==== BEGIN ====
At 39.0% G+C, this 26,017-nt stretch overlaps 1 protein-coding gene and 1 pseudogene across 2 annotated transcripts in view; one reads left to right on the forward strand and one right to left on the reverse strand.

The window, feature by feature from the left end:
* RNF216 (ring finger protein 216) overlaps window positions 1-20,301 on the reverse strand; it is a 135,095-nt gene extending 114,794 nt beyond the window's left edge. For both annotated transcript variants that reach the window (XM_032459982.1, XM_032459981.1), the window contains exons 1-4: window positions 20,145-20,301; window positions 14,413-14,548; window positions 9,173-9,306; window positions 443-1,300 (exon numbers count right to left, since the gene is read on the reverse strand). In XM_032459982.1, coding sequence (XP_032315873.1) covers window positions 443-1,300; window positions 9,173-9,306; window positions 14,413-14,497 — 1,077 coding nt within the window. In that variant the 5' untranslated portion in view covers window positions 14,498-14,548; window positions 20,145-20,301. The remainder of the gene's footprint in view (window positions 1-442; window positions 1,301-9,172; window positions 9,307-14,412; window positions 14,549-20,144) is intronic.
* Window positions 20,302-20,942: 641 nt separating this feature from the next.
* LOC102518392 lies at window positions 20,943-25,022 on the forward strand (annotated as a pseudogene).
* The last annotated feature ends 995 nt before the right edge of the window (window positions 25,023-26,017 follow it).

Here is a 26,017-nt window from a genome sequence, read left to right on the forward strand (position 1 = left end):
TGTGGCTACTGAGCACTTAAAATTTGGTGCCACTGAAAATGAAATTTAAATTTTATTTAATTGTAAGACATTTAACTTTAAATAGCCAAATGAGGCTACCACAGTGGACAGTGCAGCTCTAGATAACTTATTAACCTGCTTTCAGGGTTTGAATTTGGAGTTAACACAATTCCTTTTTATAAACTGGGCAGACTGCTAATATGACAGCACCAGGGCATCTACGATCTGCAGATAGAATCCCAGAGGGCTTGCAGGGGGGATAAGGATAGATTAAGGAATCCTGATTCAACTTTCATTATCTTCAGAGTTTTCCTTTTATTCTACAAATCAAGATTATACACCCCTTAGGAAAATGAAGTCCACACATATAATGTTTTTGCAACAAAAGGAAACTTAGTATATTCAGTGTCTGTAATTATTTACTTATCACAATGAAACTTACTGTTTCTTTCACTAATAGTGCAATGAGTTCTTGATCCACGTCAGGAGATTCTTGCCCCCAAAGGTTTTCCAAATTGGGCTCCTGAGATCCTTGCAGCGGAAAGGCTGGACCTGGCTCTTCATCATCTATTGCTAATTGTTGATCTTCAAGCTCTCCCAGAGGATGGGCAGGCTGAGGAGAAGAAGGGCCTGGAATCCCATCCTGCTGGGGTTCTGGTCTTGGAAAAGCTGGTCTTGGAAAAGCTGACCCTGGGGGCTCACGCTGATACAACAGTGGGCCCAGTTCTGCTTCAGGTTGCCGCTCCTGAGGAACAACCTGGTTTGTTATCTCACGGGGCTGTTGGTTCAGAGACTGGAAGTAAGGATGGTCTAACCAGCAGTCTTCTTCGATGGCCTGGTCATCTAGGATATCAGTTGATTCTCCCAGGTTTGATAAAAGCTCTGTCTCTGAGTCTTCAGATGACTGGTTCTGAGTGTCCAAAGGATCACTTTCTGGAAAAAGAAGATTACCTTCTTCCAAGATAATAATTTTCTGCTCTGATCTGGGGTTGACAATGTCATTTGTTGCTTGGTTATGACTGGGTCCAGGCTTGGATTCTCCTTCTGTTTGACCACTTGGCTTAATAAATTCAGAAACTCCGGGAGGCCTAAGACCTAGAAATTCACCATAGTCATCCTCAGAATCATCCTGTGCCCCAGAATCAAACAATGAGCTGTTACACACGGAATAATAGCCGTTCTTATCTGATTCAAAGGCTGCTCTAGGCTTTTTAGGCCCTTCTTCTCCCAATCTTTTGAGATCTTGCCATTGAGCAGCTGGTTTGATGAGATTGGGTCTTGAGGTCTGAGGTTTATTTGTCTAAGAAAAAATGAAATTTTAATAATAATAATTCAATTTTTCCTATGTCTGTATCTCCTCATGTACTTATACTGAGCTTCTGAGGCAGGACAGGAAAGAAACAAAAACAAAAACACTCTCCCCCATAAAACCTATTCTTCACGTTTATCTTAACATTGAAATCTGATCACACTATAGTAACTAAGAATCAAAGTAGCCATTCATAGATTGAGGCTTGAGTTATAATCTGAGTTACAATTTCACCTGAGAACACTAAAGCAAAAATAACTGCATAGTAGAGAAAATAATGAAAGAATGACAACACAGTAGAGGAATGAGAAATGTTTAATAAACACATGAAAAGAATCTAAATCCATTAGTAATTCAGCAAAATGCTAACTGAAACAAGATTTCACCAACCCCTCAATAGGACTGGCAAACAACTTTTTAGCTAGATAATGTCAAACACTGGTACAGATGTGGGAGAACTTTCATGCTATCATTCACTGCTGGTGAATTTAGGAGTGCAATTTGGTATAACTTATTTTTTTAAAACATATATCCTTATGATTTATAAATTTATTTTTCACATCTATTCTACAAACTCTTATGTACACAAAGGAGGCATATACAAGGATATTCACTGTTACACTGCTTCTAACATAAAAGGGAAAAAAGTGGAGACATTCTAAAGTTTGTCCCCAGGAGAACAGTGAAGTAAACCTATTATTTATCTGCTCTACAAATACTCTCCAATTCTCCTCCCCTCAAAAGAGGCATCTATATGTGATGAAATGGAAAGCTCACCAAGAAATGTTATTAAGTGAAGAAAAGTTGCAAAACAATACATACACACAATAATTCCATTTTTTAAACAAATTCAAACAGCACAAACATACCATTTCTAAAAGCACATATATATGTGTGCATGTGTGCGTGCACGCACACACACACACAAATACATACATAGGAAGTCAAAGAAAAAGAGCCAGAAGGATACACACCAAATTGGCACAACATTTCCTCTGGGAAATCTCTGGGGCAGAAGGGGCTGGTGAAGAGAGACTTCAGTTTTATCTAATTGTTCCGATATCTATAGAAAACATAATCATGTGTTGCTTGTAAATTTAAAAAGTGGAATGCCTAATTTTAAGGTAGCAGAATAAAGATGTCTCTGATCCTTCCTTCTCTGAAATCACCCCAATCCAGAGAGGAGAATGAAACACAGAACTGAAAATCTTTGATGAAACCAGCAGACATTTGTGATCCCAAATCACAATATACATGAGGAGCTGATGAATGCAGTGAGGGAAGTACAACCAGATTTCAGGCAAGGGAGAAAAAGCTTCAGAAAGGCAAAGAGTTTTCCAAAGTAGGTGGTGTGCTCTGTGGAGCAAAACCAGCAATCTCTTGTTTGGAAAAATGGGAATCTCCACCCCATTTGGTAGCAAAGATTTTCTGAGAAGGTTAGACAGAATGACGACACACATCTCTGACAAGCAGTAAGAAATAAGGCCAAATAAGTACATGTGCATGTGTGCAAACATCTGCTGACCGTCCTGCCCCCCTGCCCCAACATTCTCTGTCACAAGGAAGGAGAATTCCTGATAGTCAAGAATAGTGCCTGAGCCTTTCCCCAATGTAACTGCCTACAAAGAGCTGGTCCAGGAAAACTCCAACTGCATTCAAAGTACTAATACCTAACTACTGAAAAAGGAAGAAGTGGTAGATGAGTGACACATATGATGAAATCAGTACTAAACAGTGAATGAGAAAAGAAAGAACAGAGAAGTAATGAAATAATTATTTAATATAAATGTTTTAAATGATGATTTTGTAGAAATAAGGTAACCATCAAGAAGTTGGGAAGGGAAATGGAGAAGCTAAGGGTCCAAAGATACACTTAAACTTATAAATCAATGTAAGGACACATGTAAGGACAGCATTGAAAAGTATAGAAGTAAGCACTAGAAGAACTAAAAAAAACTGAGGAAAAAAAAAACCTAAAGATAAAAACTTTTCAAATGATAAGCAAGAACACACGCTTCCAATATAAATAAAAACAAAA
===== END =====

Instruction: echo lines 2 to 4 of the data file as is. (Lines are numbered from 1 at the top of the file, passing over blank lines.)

The window, feature by feature from the left end:
* RNF216 (ring finger protein 216) overlaps window positions 1-20,301 on the reverse strand; it is a 135,095-nt gene extending 114,794 nt beyond the window's left edge. For both annotated transcript variants that reach the window (XM_032459982.1, XM_032459981.1), the window contains exons 1-4: window positions 20,145-20,301; window positions 14,413-14,548; window positions 9,173-9,306; window positions 443-1,300 (exon numbers count right to left, since the gene is read on the reverse strand). In XM_032459982.1, coding sequence (XP_032315873.1) covers window positions 443-1,300; window positions 9,173-9,306; window positions 14,413-14,497 — 1,077 coding nt within the window. In that variant the 5' untranslated portion in view covers window positions 14,498-14,548; window positions 20,145-20,301. The remainder of the gene's footprint in view (window positions 1-442; window positions 1,301-9,172; window positions 9,307-14,412; window positions 14,549-20,144) is intronic.
* Window positions 20,302-20,942: 641 nt separating this feature from the next.